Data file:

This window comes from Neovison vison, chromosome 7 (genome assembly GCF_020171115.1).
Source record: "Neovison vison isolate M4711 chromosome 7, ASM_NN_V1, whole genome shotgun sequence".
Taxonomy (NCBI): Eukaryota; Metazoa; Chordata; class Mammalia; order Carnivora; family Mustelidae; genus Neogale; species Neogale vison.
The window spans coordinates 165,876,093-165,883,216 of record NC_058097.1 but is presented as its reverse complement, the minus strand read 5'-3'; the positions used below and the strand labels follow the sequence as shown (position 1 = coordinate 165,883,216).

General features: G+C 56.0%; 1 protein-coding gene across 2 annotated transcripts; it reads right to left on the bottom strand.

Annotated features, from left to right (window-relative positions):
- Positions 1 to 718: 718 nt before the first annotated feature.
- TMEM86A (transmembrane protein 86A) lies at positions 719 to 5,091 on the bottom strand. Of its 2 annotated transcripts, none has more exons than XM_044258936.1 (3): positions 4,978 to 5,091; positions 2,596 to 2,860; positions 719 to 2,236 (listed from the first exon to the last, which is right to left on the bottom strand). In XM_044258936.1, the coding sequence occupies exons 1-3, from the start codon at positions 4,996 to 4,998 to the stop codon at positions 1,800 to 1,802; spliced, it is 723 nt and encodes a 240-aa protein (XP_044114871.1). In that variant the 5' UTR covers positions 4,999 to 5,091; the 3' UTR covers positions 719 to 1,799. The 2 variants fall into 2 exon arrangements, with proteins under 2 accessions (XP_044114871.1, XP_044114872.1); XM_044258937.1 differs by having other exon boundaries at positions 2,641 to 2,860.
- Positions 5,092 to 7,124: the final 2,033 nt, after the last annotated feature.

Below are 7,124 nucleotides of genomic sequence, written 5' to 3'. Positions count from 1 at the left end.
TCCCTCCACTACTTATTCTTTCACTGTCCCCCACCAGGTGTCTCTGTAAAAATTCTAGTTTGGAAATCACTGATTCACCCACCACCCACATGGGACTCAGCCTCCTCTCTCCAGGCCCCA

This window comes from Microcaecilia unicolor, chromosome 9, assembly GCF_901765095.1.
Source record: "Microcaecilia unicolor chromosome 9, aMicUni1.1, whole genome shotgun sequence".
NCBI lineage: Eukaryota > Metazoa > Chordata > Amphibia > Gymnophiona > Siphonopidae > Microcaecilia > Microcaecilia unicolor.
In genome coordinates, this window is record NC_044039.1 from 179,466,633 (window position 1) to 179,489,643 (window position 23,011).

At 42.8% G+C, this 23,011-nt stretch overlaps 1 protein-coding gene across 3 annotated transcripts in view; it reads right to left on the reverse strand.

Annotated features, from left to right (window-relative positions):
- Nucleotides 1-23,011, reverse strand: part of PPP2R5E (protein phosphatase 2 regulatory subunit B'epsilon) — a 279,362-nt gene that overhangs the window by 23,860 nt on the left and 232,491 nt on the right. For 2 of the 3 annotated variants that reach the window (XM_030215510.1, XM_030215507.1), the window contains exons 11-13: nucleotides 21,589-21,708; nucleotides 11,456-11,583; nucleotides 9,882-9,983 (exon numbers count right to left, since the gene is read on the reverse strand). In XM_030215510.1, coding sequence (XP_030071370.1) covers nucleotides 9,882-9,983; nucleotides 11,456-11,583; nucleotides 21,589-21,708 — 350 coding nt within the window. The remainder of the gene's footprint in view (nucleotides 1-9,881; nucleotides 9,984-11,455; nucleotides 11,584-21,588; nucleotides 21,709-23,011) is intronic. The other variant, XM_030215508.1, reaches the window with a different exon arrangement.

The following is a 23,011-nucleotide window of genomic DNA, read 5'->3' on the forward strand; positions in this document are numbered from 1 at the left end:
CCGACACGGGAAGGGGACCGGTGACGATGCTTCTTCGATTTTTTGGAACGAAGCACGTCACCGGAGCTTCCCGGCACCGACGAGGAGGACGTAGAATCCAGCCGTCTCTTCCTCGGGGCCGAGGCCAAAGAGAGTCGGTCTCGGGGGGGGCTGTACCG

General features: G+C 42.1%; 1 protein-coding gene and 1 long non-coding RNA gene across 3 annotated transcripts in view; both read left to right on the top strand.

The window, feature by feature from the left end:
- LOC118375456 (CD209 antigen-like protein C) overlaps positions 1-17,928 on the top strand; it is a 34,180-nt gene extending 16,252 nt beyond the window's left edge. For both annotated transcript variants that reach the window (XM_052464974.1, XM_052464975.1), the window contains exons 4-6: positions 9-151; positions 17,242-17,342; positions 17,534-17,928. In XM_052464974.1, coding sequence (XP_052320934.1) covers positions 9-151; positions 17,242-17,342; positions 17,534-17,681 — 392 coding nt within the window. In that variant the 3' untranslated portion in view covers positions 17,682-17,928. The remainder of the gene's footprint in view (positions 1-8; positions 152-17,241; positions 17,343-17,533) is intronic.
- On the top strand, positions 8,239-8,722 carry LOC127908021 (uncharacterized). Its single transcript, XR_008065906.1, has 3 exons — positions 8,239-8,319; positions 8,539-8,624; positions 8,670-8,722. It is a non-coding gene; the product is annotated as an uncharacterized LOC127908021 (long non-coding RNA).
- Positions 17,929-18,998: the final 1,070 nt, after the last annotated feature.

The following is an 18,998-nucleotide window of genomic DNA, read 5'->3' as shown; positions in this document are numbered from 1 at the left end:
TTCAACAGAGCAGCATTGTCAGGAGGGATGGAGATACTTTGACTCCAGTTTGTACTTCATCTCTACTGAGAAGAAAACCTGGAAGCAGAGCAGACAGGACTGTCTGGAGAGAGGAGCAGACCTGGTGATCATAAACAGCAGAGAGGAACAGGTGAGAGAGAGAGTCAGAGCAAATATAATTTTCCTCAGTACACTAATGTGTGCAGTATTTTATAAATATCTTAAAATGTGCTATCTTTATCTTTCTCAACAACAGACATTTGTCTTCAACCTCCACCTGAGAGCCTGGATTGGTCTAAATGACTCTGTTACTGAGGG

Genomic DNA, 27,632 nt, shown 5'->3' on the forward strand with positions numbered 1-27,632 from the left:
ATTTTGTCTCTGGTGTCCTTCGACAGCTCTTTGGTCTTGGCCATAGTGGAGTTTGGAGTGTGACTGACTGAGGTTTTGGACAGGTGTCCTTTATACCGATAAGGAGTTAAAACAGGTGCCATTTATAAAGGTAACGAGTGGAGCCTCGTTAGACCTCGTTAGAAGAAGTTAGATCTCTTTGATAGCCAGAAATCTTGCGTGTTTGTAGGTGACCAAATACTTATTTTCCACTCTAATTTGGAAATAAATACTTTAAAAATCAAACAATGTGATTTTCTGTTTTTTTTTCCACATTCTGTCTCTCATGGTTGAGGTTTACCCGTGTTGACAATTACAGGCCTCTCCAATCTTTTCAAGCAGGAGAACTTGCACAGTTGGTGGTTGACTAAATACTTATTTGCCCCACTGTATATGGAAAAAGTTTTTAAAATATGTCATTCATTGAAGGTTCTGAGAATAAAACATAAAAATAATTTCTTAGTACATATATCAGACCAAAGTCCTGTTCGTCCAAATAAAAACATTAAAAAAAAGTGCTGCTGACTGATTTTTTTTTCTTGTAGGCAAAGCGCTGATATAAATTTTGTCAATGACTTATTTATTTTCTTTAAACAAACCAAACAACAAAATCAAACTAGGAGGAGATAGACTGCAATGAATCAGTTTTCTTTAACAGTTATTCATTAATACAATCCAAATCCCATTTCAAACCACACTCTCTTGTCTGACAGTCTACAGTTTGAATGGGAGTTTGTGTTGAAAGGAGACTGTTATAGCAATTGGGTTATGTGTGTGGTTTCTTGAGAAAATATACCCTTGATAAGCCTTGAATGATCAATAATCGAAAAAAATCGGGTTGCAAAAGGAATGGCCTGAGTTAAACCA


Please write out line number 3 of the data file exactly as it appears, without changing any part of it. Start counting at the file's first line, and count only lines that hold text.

Taxonomy (NCBI): Eukaryota; Metazoa; Chordata; class Mammalia; order Carnivora; family Mustelidae; genus Neogale; species Neogale vison.